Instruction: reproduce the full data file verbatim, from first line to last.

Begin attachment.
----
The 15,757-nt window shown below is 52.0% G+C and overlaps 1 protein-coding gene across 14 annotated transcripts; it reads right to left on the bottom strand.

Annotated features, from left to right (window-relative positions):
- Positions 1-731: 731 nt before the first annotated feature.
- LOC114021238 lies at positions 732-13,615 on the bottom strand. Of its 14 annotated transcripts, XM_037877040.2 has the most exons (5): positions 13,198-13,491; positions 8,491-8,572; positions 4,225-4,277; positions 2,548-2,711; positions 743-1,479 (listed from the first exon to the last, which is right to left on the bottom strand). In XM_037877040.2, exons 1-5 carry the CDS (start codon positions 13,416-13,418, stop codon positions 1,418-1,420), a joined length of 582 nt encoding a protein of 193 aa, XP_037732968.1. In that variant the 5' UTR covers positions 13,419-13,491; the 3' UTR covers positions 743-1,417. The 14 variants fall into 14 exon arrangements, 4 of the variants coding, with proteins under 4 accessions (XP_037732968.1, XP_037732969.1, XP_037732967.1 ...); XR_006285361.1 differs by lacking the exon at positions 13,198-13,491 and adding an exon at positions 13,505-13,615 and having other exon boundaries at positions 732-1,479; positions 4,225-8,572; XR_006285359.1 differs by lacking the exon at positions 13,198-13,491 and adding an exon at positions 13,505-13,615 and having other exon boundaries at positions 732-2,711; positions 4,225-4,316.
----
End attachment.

The 15,757-nt window shown below is 52.0% G+C and overlaps 1 protein-coding gene across 14 annotated transcripts; it reads right to left on the bottom strand.

Annotated features, from left to right (window-relative positions):
- Positions 1-731: 731 nt before the first annotated feature.
- LOC114021238 lies at positions 732-13,615 on the bottom strand. Of its 14 annotated transcripts, XM_037877040.2 has the most exons (5): positions 13,198-13,491; positions 8,491-8,572; positions 4,225-4,277; positions 2,548-2,711; positions 743-1,479 (listed from the first exon to the last, which is right to left on the bottom strand). In XM_037877040.2, exons 1-5 carry the CDS (start codon positions 13,416-13,418, stop codon positions 1,418-1,420), a joined length of 582 nt encoding a protein of 193 aa, XP_037732968.1. In that variant the 5' UTR covers positions 13,419-13,491; the 3' UTR covers positions 743-1,417. The 14 variants fall into 14 exon arrangements, 4 of the variants coding, with proteins under 4 accessions (XP_037732968.1, XP_037732969.1, XP_037732967.1 ...); XR_006285361.1 differs by lacking the exon at positions 13,198-13,491 and adding an exon at positions 13,505-13,615 and having other exon boundaries at positions 732-1,479; positions 4,225-8,572; XR_006285359.1 differs by lacking the exon at positions 13,198-13,491 and adding an exon at positions 13,505-13,615 and having other exon boundaries at positions 732-2,711; positions 4,225-4,316.